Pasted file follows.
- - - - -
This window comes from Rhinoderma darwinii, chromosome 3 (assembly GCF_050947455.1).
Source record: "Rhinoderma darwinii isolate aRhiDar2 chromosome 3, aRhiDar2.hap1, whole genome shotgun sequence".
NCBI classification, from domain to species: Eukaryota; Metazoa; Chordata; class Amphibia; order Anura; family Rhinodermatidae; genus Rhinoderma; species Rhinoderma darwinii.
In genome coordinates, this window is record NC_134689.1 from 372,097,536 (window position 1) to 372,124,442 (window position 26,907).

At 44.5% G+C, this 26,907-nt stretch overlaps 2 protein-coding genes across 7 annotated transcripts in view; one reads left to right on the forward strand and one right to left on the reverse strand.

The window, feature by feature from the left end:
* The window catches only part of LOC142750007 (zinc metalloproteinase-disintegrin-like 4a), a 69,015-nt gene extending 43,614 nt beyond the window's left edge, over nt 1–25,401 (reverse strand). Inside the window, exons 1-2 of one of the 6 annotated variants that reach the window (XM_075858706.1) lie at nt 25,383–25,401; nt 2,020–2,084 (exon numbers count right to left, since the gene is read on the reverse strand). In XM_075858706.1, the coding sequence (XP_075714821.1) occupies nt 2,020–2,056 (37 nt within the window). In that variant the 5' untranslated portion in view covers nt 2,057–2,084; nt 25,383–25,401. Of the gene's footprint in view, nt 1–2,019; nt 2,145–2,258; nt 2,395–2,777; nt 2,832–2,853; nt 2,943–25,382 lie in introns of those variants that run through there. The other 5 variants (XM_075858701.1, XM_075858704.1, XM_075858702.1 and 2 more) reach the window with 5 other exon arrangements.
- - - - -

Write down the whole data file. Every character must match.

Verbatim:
This window comes from Rhinoderma darwinii, chromosome 3 (assembly GCF_050947455.1).
Source record: "Rhinoderma darwinii isolate aRhiDar2 chromosome 3, aRhiDar2.hap1, whole genome shotgun sequence".
NCBI classification, from domain to species: Eukaryota; Metazoa; Chordata; class Amphibia; order Anura; family Rhinodermatidae; genus Rhinoderma; species Rhinoderma darwinii.
In genome coordinates, this window is record NC_134689.1 from 372,097,536 (window position 1) to 372,124,442 (window position 26,907).

At 44.5% G+C, this 26,907-nt stretch overlaps 2 protein-coding genes across 7 annotated transcripts in view; one reads left to right on the forward strand and one right to left on the reverse strand.

The window, feature by feature from the left end:
* The window catches only part of LOC142750007 (zinc metalloproteinase-disintegrin-like 4a), a 69,015-nt gene extending 43,614 nt beyond the window's left edge, over nt 1–25,401 (reverse strand). Inside the window, exons 1-2 of one of the 6 annotated variants that reach the window (XM_075858706.1) lie at nt 25,383–25,401; nt 2,020–2,084 (exon numbers count right to left, since the gene is read on the reverse strand). In XM_075858706.1, the coding sequence (XP_075714821.1) occupies nt 2,020–2,056 (37 nt within the window). In that variant the 5' untranslated portion in view covers nt 2,057–2,084; nt 25,383–25,401. Of the gene's footprint in view, nt 1–2,019; nt 2,145–2,258; nt 2,395–2,777; nt 2,832–2,853; nt 2,943–25,382 lie in introns of those variants that run through there. The other 5 variants (XM_075858701.1, XM_075858704.1, XM_075858702.1 and 2 more) reach the window with 5 other exon arrangements.